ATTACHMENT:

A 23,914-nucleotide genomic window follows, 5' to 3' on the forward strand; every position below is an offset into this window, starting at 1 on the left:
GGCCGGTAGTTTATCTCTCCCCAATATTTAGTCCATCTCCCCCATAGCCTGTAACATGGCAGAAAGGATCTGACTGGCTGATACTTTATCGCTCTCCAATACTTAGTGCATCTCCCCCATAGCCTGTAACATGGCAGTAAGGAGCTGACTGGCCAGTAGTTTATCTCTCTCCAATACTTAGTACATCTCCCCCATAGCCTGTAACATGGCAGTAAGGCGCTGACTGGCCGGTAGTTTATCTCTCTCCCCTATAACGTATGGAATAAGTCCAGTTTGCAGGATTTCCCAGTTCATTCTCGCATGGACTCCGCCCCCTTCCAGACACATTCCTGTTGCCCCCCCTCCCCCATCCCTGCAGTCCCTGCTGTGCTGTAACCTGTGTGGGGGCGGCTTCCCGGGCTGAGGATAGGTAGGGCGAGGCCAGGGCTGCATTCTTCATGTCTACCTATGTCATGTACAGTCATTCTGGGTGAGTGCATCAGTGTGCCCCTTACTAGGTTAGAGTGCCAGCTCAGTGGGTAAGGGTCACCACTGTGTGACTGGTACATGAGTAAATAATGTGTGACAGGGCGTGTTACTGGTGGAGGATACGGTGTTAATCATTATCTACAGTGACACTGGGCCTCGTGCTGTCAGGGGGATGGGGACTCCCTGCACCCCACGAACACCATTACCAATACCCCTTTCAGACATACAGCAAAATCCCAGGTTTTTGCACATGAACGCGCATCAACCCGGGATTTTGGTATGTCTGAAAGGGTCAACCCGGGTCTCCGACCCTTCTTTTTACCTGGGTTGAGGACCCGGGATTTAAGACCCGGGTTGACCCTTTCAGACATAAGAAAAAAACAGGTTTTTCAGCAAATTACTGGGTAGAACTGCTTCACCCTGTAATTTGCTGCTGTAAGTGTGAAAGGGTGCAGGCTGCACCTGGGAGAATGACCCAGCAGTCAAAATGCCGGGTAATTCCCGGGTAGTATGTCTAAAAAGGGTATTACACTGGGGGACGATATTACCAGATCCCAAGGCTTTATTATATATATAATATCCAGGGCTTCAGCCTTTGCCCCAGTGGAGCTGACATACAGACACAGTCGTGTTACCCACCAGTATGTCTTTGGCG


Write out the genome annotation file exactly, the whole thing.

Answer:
A 23,914-nucleotide genomic window follows, 5' to 3' on the forward strand; every position below is an offset into this window, starting at 1 on the left:
GGCCGGTAGTTTATCTCTCCCCAATATTTAGTCCATCTCCCCCATAGCCTGTAACATGGCAGAAAGGATCTGACTGGCTGATACTTTATCGCTCTCCAATACTTAGTGCATCTCCCCCATAGCCTGTAACATGGCAGTAAGGAGCTGACTGGCCAGTAGTTTATCTCTCTCCAATACTTAGTACATCTCCCCCATAGCCTGTAACATGGCAGTAAGGCGCTGACTGGCCGGTAGTTTATCTCTCTCCCCTATAACGTATGGAATAAGTCCAGTTTGCAGGATTTCCCAGTTCATTCTCGCATGGACTCCGCCCCCTTCCAGACACATTCCTGTTGCCCCCCCTCCCCCATCCCTGCAGTCCCTGCTGTGCTGTAACCTGTGTGGGGGCGGCTTCCCGGGCTGAGGATAGGTAGGGCGAGGCCAGGGCTGCATTCTTCATGTCTACCTATGTCATGTACAGTCATTCTGGGTGAGTGCATCAGTGTGCCCCTTACTAGGTTAGAGTGCCAGCTCAGTGGGTAAGGGTCACCACTGTGTGACTGGTACATGAGTAAATAATGTGTGACAGGGCGTGTTACTGGTGGAGGATACGGTGTTAATCATTATCTACAGTGACACTGGGCCTCGTGCTGTCAGGGGGATGGGGACTCCCTGCACCCCACGAACACCATTACCAATACCCCTTTCAGACATACAGCAAAATCCCAGGTTTTTGCACATGAACGCGCATCAACCCGGGATTTTGGTATGTCTGAAAGGGTCAACCCGGGTCTCCGACCCTTCTTTTTACCTGGGTTGAGGACCCGGGATTTAAGACCCGGGTTGACCCTTTCAGACATAAGAAAAAAACAGGTTTTTCAGCAAATTACTGGGTAGAACTGCTTCACCCTGTAATTTGCTGCTGTAAGTGTGAAAGGGTGCAGGCTGCACCTGGGAGAATGACCCAGCAGTCAAAATGCCGGGTAATTCCCGGGTAGTATGTCTAAAAAGGGTATTACACTGGGGGACGATATTACCAGATCCCAAGGCTTTATTATATATATAATATCCAGGGCTTCAGCCTTTGCCCCAGTGGAGCTGACATACAGACACAGTCGTGTTACCCACCAGTATGTCTTTGGCG